now browsing by month
Close your eyes. (okay, open them… you have to read)
Picture that you are at a cocktail party. The room is filled with librarians, book buyers, heads of major chain retailers, and book reviewers. A lovely mid-30s woman approaches you with a napkin filled with shrimp tails and a half-empty glass of wine. You strike up a conversation and eventually the topic of your book comes up. This is PERFECT! Even though you have no idea what this woman does for a living, she COULD be a major player. When she asks the following questions, are you ready to answer?
And if you ARE ready to answer these questions, are you ready to answer them in a manner that does not bore her to tears? Are you quick and concise with your answers? Let’s look at the questions you will be asked over and over in the next few months. Let’s come up with answers and let’s practice until you can rattle off the answers without a moment’s hesitation.
First Question: What is your book about?
As you answer this question, keep your listener in mind. Be respectful of their time and keep your answer brief. The shorter your answers, the more people will want to know. They will “lean in” and ask more questions. You will create a desire to hear more. Answer this question in ONE sentence.
Here is mine:
The Write Way teaches self-published authors and publishers the rules of publishing and how to sell and market their book properly.
That’s it. If they want to know more… they will ask.
Second Question: Who needs your book?
Answer: NOT EVERYBODY. The woman at the cocktail party is most likely an industry insider and will not be impressed with any answer that starts with “Anyone” or “Everyone”. The truth is, no one NEEDS your book. Unless you wrote a book that has a PROVEN method to solve nausea for chemo patients, almost no one needs your book. Be specific and focused in your answer. Very specific. Very focused.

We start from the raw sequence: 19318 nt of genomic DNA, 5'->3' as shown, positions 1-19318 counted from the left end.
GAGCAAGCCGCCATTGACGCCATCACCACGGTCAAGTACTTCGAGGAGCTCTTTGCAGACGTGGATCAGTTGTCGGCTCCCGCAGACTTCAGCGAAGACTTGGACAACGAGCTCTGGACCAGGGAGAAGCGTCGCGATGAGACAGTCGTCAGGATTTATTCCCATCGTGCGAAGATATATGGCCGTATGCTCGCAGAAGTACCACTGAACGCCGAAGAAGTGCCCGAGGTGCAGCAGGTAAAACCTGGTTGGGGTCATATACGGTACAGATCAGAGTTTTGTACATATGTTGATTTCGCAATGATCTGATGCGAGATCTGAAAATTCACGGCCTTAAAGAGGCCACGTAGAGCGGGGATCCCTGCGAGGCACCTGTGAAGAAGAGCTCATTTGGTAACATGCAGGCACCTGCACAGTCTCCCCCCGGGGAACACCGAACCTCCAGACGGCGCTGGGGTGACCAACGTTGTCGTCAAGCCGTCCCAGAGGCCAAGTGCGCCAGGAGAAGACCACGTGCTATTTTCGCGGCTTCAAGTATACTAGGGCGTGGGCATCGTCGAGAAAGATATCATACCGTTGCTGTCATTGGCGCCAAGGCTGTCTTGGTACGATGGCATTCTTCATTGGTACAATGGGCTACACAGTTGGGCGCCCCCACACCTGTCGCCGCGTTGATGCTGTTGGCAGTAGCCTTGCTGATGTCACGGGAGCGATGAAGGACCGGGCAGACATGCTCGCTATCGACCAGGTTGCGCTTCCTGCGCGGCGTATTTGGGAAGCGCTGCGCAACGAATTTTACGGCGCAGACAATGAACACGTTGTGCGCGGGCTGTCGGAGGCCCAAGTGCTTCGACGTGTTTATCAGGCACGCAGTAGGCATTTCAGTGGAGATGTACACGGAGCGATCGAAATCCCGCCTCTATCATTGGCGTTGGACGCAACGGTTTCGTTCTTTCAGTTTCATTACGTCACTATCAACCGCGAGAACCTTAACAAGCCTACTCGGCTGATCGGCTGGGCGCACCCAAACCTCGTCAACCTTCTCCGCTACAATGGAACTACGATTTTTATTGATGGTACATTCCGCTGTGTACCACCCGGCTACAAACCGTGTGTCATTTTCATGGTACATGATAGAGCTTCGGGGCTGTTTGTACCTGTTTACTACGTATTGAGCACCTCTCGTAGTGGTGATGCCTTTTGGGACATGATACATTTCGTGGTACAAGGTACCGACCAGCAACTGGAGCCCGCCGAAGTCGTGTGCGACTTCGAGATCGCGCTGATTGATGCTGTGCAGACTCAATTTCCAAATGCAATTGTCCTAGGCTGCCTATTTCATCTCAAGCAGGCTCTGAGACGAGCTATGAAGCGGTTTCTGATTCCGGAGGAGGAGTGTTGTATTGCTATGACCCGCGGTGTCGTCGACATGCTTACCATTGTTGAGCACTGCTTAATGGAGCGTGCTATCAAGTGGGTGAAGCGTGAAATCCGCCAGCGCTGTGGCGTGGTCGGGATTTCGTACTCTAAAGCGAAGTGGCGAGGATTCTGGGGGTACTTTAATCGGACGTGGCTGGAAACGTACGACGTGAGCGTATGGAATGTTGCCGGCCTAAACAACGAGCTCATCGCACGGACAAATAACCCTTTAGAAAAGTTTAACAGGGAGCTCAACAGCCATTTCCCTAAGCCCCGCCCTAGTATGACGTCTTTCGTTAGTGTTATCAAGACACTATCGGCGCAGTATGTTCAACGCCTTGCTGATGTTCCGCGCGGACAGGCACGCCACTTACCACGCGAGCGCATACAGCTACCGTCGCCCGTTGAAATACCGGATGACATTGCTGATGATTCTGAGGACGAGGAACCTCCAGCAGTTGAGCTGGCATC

Authors who have just published a book or about to publish a book and are feeling like they don’t have all the elements in place. Over 100,000 people self-published last year. Most of them could have used my expertise.
Third Question: What makes your book different?
This is where you show whether or not you know your market and your competition. Umming and Hmmming over this question will not look good. Do you know the authors you are up against? What are the other books your readers are buying? Why do they need YOUR book?
Here’s my answer:
Other books offer advice on the publishing process and stop there. Others focus on sales, promotion, and marketing. The Write Way walks you through, step by step. from manuscript all the way to a year after publication, saving you money and avoiding mistakes in packaging, design, editing, marketing, PR, sales, AND promotion.
Fourth Question: Where can I get your book?
Back to the cocktail party and your new friend. She is interested in your book and still asking questions. That’s great! But you don’t know who this lady is. Even if you DO find out what she does, you don’t know her whole story.What if she owns an independent bookstore on Main Street? What if she is married to an editor at Amazon.com? Be careful of how you answer this question. You want to use vague language that answers directly but does not unintentionally offend.
Here is my answer:
It’s available online, at bookstores, available for request at libraries, on my website (newshelves.com) or from me directly. It’s also an ebook in all formats.
Fifth Question: How are you promoting the book?
This is the question that stumps most authors. And for those that do know the answer, their answers are often not enough to impress industry insiders like this lady. Have an answer ready that will show her you know your business. This is not a time for sheepish grins and “aw shucks, I’m just an author”. Know your social media plan, know how many reviews you want to get and from where. Know how many newspapers you will be contacting. Know how many radio interviews you plan on doing. If you do not know how you are going to promote your book, how can you ask anyone to put it on their shelves?
Here is my answer:
I am doing 2-3 webinars a month with industry big shots like IBPA-online.org and promoting my book in each one. I am a guest blogger each week and writing guest articles industry magazines and blogs like thebookdesigner.com, NonFictionAuthorsAssociation.com, and WhereWritersWin.com. I have thousands of Twitter, Facebook, and LinkedIn followers and a mailing list that historically has purchased all of my past products. I am partnering with huge names in the self-publishing such as AuthorU, The Publicity Hound and Speaker Net. Last week, I was on a pod-cast out of Denver that gets over 30,000 downloads a week. I am promoting my book for several hours a day each day of the week for the next year and driving customers to the locations that agree to stock it.
So. Keep it quick, know your answers cold, keep your audience in mind, and be as respectful as you can. Practice your answers and you will never be caught up short when the chips are down. You may not get a second chance to make a first impression.